Ezekiel Elliott, Dak Prescott look forward to providing answers after week of questions - Todd Archer, ESPN
The Cowboys are ready to move on to Arizona and expect to bounce back from last week's game.
“We’re a very strong team. I think we respond well with adversity,” Elliott said. “We’ve had bad weeks offensively before. You’ve got to take that on the chin. You’ve got to get back in here and you’ve got to get to work, focus on the next weekend, making sure we don’t go out there and perform like that again. We’ve got to get started early and make sure we execute throughout the game.”
A prevailing theory from the 42-17 loss to Denver is that the Broncos offered up a blueprint to stop the Cowboys. Arizona coach Bruce Arians debunked that theory, unless “you can borrow Denver’s players.”
Prescott doesn’t believe a blueprint has been devised.
“I don’t buy into that. I think we just didn’t play our game and we didn’t execute the way that we should or we normally do,” he said. “I kind of encourage teams and hope teams give us that same scheme and those same matchups. I’m not buying it.”
Neither was Elliott.
“I mean, every week people stack up against our offense,” Elliott said. “It’s not something we’ve seen for the first time. It may have been the first time that it’s worked that successfully, but teams do that every week. So I don’t think there’s any blueprint to stopping us. I think it all comes down to how we go out there and execute.”
Scout’s Eye: Winning On First Down - Bryan Broaddus, Dallas Cowboys
Win on first down and things will fall into place on offense, Broaddus explains.
The Cowboys’ offensive identity is their ability to successfully run the ball, especially on early downs. Despite those issues against the Broncos, the Cowboys still rush the ball for 4-plus yards on first down 54 percent of the time -- so that’s a positive sign. When the Cowboys are humming on offense, they’re winning on those early downs running the ball and that sets up the other downs.
When they don’t stay ahead of the chains is where they get crushed. Opponents have put Dak Prescott in some tough situations to have to convert, especially on third downs. When opponents have blitzed him, he has a rating of 61.9, while the league average is 91.6.
For the Cowboys to win this game, it’s going to come down to the ability to figure out this Cardinals’ defense especially on first down. Win there and it sets you up for other opportunities on second and third downs, where the Cardinals struggle playing pass defense.
Cowboys offensive line knows it has to improve - Todd Archer, ESPN
Cowboys center Travis Frederick said the lack of an effective running game against the Broncos "counts as a group failure."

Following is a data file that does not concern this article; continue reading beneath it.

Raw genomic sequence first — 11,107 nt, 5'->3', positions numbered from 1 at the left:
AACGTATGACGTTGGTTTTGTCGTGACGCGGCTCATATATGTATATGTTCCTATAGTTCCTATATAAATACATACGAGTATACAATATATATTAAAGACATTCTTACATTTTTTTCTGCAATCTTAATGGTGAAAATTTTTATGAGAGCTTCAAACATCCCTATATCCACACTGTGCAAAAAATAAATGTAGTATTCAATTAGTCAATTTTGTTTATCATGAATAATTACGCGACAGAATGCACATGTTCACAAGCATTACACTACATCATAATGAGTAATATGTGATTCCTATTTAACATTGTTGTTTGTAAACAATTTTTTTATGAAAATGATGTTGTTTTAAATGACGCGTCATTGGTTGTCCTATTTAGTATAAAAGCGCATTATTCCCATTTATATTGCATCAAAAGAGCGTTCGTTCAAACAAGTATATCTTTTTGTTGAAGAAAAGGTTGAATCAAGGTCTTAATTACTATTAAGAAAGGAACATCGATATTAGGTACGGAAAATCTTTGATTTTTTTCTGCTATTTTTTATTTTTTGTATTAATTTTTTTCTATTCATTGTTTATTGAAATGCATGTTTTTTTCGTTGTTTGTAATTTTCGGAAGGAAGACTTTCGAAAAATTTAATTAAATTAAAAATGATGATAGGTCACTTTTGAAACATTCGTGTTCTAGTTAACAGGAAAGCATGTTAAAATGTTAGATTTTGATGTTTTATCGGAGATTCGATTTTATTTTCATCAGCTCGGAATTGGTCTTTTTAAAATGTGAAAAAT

“It comes down to everybody doing their job on every play,” Frederick said. “It might be one guy [making a mistake] one play and it might be the next guy on the next play. As far as grading out, it might not be that bad, but when you look at it as a group, the way it all fits together as one, if you say our group had a failure, then that counts as a group failure and we didn’t play very well.”
Here’s the secret to Demarcus Lawrence’s domination on defense - Drew Davison, Star-Telegram
Lawrence explains why he's off to such a strong start:
“The key is my back is feeling good,” Lawrence said. “And I’m paying more attention to details. It’s slowing the game down a lot for me. Plus, my coaches and my players are helping me get in the right position to make plays.”
“It’s a contract year. So what?” Lawrence said. “I want to be here forever. This year don’t define me as a player. Y’all might say it’s because it’s a contract year, but the first year I was balling. My second year I was balling. My third year I had trouble with my back, so it didn’t seem like I was there. This year doesn’t define me.”
Defensive coordinator Rod Marinelli agreed.
“You know, all of a sudden, oh, he’s playing good because it’s his contract ... sometimes that’s an insult to a man,” Marinelli said. “I think to him it would be because two years ago he had an unbelievable season. He had the eight sacks that year and played lights out. His rookie year, he was beat up and all those things, you remember the Detroit game [in the playoffs]? Dropped the fumble and then came back and had a sack-fumble and recovered it? Showed his character is off the charts.
Dez Bryant Feeling No Pressure to Deliver Big Numbers Against Arizona - J.J. Taylor, NBC 5 Dallas-Fort Worth
Dez Bryant, who’s off to a slow start, said he’s not feeling any pressure to put up big numbers against the Cardinals.